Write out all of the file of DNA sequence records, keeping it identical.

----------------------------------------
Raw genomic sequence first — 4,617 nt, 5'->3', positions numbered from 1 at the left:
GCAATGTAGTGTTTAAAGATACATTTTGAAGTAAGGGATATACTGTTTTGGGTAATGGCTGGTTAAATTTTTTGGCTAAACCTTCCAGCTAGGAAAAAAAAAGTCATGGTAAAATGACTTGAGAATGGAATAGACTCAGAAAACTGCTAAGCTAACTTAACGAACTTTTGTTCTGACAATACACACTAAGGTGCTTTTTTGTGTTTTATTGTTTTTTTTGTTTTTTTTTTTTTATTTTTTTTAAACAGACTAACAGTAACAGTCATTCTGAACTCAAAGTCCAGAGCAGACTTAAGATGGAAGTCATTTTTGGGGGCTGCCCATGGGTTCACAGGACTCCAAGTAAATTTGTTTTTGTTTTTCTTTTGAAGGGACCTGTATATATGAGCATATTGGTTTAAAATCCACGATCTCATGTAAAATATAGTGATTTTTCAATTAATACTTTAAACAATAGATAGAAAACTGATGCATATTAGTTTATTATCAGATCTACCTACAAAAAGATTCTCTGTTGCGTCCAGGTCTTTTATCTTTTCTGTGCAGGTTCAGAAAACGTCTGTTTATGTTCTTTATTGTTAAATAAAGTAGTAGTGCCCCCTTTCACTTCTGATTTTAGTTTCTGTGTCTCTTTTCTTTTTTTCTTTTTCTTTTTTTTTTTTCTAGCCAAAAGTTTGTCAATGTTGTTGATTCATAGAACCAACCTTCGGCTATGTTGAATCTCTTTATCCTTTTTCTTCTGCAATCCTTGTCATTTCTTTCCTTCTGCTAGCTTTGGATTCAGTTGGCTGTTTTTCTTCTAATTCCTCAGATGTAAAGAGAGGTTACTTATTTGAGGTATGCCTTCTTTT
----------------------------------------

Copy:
Raw genomic sequence first — 4,617 nt, 5'->3', positions numbered from 1 at the left:
GCAATGTAGTGTTTAAAGATACATTTTGAAGTAAGGGATATACTGTTTTGGGTAATGGCTGGTTAAATTTTTTGGCTAAACCTTCCAGCTAGGAAAAAAAAAGTCATGGTAAAATGACTTGAGAATGGAATAGACTCAGAAAACTGCTAAGCTAACTTAACGAACTTTTGTTCTGACAATACACACTAAGGTGCTTTTTTGTGTTTTATTGTTTTTTTTGTTTTTTTTTTTTTATTTTTTTTAAACAGACTAACAGTAACAGTCATTCTGAACTCAAAGTCCAGAGCAGACTTAAGATGGAAGTCATTTTTGGGGGCTGCCCATGGGTTCACAGGACTCCAAGTAAATTTGTTTTTGTTTTTCTTTTGAAGGGACCTGTATATATGAGCATATTGGTTTAAAATCCACGATCTCATGTAAAATATAGTGATTTTTCAATTAATACTTTAAACAATAGATAGAAAACTGATGCATATTAGTTTATTATCAGATCTACCTACAAAAAGATTCTCTGTTGCGTCCAGGTCTTTTATCTTTTCTGTGCAGGTTCAGAAAACGTCTGTTTATGTTCTTTATTGTTAAATAAAGTAGTAGTGCCCCCTTTCACTTCTGATTTTAGTTTCTGTGTCTCTTTTCTTTTTTTCTTTTTCTTTTTTTTTTTTCTAGCCAAAAGTTTGTCAATGTTGTTGATTCATAGAACCAACCTTCGGCTATGTTGAATCTCTTTATCCTTTTTCTTCTGCAATCCTTGTCATTTCTTTCCTTCTGCTAGCTTTGGATTCAGTTGGCTGTTTTTCTTCTAATTCCTCAGATGTAAAGAGAGGTTACTTATTTGAGGTATGCCTTCTTTT